Outright Gifts

You can make a gift of cash, personal property, real property or securities to be used immediately by the Marianists.


The most popular type of charitable gift is a gift of cash. A gift of cash is considered made on the date it is hand-delivered or postmarked and is deductible up to 50 percent of a donor’s adjusted gross income. Any excess deduction can be carried over for five additional years.


A viable alternative to a cash gift is a gift of property. With careful planning, charitable gifts of certain types of assets will provide even greater tax benefits to donors than a cash gift of equivalent value. The most favorable tax benefits are generated by contributions of appreciated, long-term, capital-gain securities and real estate. In addition to receiving a charitable deduction for the full fair-market value of such a gift, the donors escape any potential tax on the capital-gain element of the gifted property. The full fair-market value of gifts of long-term, capital-gain securities or real estate is deductible up to 30 percent of a donor’s adjusted gross income. Any amount in excess of the 30 percent ceiling can be carried forward for five years. Donors considering a gift of property that has decreased in value will be better off selling the property to realize a deductible loss and then contributing the proceeds to the Marianists in order to obtain a charitable deduction. This process assures recognition and deductibility of the loss.


The Marianists accept gifts of real estate after careful review of the property. Donors may wish to make a current gift of all or a fractional interest in a personal residence, a vacation home, undeveloped land or a commercial property. Such gifts entitle the donors to a federal income tax deduction equal to the fair market value of the property on the date of the gift, provided the donors have owned the property for more than one year. This also permits the donors to avoid capital gains tax on the transfer. Real estate also may be used to fund a charitable remainder trust. For more information, visit our page on charitable remainder trusts.


Donors who want to recover a portion of the value of property that they wish to contribute to charity may consider entering into a bargain-sale transaction with the Marianists. In effect, a bargain sale is a sale of property to a qualified charity for less than its fair-market value. The bargain sale price is any amount mutually acceptable to the charity and the donors. Some donors are willing to sell the property for an amount equal to their cost basis. As such, they recover their investment and get a deduction for the appreciated element. The tax law states, however, that the recovered portion cannot be treated wholly as basis but rather as part basis and part reportable capital gain.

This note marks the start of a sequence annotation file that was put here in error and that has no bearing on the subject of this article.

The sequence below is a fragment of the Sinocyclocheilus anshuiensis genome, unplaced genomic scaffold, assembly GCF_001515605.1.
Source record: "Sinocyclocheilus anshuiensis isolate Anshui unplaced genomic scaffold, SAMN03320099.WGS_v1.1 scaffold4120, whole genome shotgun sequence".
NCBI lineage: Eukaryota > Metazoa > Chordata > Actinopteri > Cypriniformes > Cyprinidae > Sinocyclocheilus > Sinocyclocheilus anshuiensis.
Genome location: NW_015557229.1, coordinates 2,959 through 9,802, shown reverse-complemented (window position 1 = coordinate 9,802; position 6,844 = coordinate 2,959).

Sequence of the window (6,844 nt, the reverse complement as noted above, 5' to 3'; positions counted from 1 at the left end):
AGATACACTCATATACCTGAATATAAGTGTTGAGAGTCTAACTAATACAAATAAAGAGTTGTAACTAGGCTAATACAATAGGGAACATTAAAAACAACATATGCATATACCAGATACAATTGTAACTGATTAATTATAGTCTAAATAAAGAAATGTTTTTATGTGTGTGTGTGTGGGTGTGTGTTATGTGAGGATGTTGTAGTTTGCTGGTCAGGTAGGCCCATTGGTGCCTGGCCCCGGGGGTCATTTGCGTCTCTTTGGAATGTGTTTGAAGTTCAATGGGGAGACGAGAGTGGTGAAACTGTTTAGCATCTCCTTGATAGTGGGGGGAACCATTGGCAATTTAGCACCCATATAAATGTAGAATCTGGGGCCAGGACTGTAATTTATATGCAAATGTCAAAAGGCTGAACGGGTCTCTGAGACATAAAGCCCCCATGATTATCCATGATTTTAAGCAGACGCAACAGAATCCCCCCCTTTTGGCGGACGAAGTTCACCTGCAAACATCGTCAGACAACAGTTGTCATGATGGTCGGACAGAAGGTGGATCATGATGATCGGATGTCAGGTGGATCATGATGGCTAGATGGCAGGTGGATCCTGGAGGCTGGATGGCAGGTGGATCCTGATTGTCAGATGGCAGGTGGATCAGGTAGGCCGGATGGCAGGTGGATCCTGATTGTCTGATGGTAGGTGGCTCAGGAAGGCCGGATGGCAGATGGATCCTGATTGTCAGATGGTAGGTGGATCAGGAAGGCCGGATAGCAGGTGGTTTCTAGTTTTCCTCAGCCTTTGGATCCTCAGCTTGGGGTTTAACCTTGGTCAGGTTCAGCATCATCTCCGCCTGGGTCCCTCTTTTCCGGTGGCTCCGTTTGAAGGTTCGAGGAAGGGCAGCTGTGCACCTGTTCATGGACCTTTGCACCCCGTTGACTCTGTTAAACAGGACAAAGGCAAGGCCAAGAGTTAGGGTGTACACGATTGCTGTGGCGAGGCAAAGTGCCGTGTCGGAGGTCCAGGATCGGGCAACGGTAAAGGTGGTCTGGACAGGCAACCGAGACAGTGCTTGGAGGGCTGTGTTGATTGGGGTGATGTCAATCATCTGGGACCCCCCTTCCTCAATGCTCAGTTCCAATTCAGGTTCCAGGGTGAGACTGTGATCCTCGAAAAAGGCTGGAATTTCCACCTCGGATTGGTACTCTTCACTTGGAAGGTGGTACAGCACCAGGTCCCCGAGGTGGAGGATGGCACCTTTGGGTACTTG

As with gifts of long-term, capital-gain securities or real estate, donors are entitled to a charitable deduction for gifts of long-term, capital-gain, for donating tangible personal property (such as works of art, rare books, and stamp or coin collections, etc.). The extent of the allowable deduction for a gift of such property is dependent upon the so-called standard of “related use.” If the use of the contributed property is related to the exempt purposes of the charity, then donors would be entitled to a charitable deduction for the full fair-market value of the property — subject to the 30 percent ceiling and carryover. If the use of the contributed property is unrelated to the exempt purposes of the charity, then the donors would be entitled to a charitable deduction for their basis in the property. When the donors are the creator of the contributed tangible asset, their deduction is limited to the actual cost of producing the asset.


A business owner who contributes closely held stock to the Marianists will be allowed a charitable deduction for the fair-market value of the stock. As an additional benefit, the donors will escape the potential capital-gain tax on any appreciation in the value of the stock. After the gift is made, the corporation could purchase the stock from the Marianists for cash. This not only enables the donors to retain complete control over the company, but it also makes cash available to the Marianists for their current needs. As long as the Marianists are not obligated to sell the stock to the corporation, the transaction should produce no adverse tax results.

Please contact Executive Director of Development Allison Hewitt (314.338.7215) with questions.